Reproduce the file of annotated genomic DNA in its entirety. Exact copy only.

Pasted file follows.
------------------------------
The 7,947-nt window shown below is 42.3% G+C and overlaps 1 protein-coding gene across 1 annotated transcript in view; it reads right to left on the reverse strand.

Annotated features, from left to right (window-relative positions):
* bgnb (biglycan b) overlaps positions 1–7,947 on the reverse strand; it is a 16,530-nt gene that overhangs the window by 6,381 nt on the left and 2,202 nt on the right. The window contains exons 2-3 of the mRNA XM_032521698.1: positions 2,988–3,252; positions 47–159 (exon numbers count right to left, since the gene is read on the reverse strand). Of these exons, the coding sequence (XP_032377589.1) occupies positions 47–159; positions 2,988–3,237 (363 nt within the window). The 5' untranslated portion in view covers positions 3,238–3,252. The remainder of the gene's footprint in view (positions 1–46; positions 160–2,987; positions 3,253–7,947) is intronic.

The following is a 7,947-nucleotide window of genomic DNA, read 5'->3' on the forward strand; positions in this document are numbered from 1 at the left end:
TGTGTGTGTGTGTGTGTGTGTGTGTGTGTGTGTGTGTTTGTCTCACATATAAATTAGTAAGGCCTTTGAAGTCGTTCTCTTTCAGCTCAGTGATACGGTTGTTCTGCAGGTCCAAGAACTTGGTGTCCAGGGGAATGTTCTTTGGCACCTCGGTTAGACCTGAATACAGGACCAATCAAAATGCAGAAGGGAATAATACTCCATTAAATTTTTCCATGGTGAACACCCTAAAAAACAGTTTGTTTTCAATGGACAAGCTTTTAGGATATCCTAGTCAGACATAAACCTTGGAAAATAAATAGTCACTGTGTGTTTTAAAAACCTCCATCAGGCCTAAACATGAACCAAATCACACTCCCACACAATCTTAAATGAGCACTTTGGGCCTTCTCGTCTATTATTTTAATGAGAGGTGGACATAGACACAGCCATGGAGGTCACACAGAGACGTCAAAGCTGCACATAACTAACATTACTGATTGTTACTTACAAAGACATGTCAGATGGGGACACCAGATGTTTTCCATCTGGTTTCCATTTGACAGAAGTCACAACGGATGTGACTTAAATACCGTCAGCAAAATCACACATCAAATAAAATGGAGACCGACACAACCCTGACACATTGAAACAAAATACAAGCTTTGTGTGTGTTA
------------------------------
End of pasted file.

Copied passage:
The 7,947-nt window shown below is 42.3% G+C and overlaps 1 protein-coding gene across 1 annotated transcript in view; it reads right to left on the reverse strand.

Annotated features, from left to right (window-relative positions):
* bgnb (biglycan b) overlaps positions 1–7,947 on the reverse strand; it is a 16,530-nt gene that overhangs the window by 6,381 nt on the left and 2,202 nt on the right. The window contains exons 2-3 of the mRNA XM_032521698.1: positions 2,988–3,252; positions 47–159 (exon numbers count right to left, since the gene is read on the reverse strand). Of these exons, the coding sequence (XP_032377589.1) occupies positions 47–159; positions 2,988–3,237 (363 nt within the window). The 5' untranslated portion in view covers positions 3,238–3,252. The remainder of the gene's footprint in view (positions 1–46; positions 160–2,987; positions 3,253–7,947) is intronic.

The following is a 7,947-nucleotide window of genomic DNA, read 5'->3' on the forward strand; positions in this document are numbered from 1 at the left end:
TGTGTGTGTGTGTGTGTGTGTGTGTGTGTGTGTGTGTTTGTCTCACATATAAATTAGTAAGGCCTTTGAAGTCGTTCTCTTTCAGCTCAGTGATACGGTTGTTCTGCAGGTCCAAGAACTTGGTGTCCAGGGGAATGTTCTTTGGCACCTCGGTTAGACCTGAATACAGGACCAATCAAAATGCAGAAGGGAATAATACTCCATTAAATTTTTCCATGGTGAACACCCTAAAAAACAGTTTGTTTTCAATGGACAAGCTTTTAGGATATCCTAGTCAGACATAAACCTTGGAAAATAAATAGTCACTGTGTGTTTTAAAAACCTCCATCAGGCCTAAACATGAACCAAATCACACTCCCACACAATCTTAAATGAGCACTTTGGGCCTTCTCGTCTATTATTTTAATGAGAGGTGGACATAGACACAGCCATGGAGGTCACACAGAGACGTCAAAGCTGCACATAACTAACATTACTGATTGTTACTTACAAAGACATGTCAGATGGGGACACCAGATGTTTTCCATCTGGTTTCCATTTGACAGAAGTCACAACGGATGTGACTTAAATACCGTCAGCAAAATCACACATCAAATAAAATGGAGACCGACACAACCCTGACACATTGAAACAAAATACAAGCTTTGTGTGTGTTA